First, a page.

We have not yet found extant records if what we know as the Spanish bread really originated from Spain. These crescent-shaped rolls with a sweet filling may be more modern than its name is letting on. But we pay that no mind when we bite into a hot, generously-filled Spanish bread: our hands are sticky and buttery, our chins covered in breadcrumbs. Some bakeries make the filling with just butter (or margarine), sugar, powdered milk, water and—the secret sauce—breadcrumbs. Older recipes have grated coconut while others mix butter and cheese (like the “Hispanish bread” at Sonya’s Garden’s Panaderia in Tagaytay).


Pan de bonete

Shaped like a bonnet or bell, the bonete is best eaten while still warm you can taste the salty-savory lard which coats its crust and stains the brown paper bag with oil. The aptly-named Bonete Master of Batangas City has made it in our book, Panaderia, as one of the best bonete we have ever-tasted. But you can also get a good one at the almost century-old Panaderia Dimas-Alang in Pasig City. Vienna Bakery in Palanca Street, Quiapo makes a blander version but its interesting cylindrical shape and the bakery’s historical roots (founded in 1901 and still thriving even with the change in ownership) makes it worth a try.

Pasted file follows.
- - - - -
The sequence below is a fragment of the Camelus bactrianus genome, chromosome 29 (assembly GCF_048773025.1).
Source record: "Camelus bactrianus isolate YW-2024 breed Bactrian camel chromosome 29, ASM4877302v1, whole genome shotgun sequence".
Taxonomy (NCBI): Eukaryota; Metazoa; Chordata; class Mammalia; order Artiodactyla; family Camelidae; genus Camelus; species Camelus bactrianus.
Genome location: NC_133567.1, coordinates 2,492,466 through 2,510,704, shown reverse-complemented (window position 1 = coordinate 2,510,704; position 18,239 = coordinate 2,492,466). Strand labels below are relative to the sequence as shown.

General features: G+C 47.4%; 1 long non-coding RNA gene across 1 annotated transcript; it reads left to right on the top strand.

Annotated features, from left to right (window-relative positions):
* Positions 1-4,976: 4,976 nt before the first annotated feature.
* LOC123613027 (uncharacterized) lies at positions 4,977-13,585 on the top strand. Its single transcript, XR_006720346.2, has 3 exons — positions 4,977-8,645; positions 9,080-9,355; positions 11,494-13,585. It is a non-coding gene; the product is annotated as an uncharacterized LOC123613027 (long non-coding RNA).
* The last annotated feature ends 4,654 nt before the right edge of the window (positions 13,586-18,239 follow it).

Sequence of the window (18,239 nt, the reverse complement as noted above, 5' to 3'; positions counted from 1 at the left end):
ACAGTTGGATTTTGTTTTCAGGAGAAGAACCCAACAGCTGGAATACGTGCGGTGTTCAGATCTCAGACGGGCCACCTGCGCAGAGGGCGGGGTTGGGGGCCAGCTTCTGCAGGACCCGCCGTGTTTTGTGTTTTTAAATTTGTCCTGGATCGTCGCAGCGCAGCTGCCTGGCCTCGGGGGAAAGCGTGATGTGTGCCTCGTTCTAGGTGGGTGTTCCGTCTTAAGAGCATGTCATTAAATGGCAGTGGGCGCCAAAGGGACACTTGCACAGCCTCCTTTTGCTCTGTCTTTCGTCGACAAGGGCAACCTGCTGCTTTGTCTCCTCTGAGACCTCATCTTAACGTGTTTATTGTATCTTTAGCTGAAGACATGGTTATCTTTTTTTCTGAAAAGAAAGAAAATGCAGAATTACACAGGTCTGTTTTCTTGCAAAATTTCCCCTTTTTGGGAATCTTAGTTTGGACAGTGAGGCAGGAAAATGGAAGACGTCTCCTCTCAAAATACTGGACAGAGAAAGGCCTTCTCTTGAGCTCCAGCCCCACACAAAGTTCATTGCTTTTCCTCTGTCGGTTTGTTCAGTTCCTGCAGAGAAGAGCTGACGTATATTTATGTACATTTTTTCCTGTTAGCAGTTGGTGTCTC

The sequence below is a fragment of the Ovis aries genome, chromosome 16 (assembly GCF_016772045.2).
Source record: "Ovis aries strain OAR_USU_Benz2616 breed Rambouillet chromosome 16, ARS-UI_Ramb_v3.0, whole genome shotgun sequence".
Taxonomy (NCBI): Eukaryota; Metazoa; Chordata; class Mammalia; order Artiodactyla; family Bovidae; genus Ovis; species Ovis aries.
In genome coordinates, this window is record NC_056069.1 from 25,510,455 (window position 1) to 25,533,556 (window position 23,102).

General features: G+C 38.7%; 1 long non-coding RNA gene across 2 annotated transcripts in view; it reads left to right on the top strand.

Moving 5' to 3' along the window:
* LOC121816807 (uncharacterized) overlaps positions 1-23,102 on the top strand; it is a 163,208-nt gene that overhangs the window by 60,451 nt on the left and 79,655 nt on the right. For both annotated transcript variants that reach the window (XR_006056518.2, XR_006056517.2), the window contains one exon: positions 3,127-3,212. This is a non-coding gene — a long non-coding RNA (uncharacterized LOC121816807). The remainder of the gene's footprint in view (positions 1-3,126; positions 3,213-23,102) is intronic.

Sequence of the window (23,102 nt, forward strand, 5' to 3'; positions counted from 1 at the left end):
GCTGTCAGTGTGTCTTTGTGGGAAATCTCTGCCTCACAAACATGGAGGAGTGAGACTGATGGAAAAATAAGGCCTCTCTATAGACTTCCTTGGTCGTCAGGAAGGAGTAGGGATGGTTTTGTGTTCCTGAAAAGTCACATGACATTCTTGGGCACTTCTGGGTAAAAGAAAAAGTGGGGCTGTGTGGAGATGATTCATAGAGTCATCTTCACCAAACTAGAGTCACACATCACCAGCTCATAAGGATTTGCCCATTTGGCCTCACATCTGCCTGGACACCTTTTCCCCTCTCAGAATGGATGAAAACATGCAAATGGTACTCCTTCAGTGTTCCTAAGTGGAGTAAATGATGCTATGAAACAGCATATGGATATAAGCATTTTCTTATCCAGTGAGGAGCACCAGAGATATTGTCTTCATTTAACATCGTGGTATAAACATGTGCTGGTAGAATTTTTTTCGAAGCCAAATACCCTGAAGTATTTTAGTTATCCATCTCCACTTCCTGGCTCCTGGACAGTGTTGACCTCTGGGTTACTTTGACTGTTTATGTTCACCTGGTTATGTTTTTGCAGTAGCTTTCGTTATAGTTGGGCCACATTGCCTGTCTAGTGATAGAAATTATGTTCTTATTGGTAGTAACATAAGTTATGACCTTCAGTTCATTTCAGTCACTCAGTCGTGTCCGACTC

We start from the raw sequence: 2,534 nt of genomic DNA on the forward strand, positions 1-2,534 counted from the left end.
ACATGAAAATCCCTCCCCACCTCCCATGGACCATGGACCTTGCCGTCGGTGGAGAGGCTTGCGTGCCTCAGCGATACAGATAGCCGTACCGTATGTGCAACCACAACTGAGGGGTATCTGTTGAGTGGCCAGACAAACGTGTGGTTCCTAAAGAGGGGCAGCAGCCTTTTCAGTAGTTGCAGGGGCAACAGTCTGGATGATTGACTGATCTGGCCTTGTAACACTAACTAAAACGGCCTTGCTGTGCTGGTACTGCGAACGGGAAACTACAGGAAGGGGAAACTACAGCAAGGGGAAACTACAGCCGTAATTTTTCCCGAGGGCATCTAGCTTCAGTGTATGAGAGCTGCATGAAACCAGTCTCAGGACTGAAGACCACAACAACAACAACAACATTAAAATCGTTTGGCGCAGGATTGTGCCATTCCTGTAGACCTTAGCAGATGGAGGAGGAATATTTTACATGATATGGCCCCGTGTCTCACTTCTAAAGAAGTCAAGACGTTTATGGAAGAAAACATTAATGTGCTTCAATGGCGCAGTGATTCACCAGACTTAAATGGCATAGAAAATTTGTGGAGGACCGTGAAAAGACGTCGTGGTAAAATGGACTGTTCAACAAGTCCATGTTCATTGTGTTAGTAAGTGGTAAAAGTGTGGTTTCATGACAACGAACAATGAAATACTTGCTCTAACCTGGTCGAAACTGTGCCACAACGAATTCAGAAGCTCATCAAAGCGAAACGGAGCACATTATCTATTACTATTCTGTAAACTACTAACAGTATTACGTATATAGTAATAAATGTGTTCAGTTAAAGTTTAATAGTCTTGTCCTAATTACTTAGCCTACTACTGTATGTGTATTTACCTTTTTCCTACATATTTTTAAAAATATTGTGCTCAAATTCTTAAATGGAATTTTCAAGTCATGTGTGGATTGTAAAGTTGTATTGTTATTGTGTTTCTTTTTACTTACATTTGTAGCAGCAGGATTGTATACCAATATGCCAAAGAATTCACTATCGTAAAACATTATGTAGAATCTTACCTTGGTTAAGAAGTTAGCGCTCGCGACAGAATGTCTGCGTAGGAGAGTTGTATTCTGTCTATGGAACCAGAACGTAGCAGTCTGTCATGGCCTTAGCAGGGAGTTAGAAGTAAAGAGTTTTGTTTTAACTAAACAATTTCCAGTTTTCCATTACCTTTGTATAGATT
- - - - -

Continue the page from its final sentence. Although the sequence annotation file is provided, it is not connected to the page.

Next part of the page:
Pan de leche

The soft and tender pan de leche is your classic dinner roll. Translated as “milk bread,” we serve it slathered in butter, filled with ice cream, or just eaten as is. In some Visayan-speaking provinces, specially made smaller pan de leche are skewered together, brushed with barbecue sauce and grilled alongside chicken and pork barbecue to make sinugbang pan de leche (barbecued milk bread).


This little sesame-dotted bread is made from dough shaped into a ball and fried until the crust cracks and turns golden brown. It is always that crunchy crust that gets me to buy one. I find that the best ones are smaller as there is more of the crust to munch on.

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About The Author
Jenny B. Orillos
Jenny B. Orillos is a food writer and co-author of Panaderia: Philippine Bread, Biscuit and Bakery Traditions (Anvil, 2015), winner of Best Food Book at the 35th Philippine National Book Awards.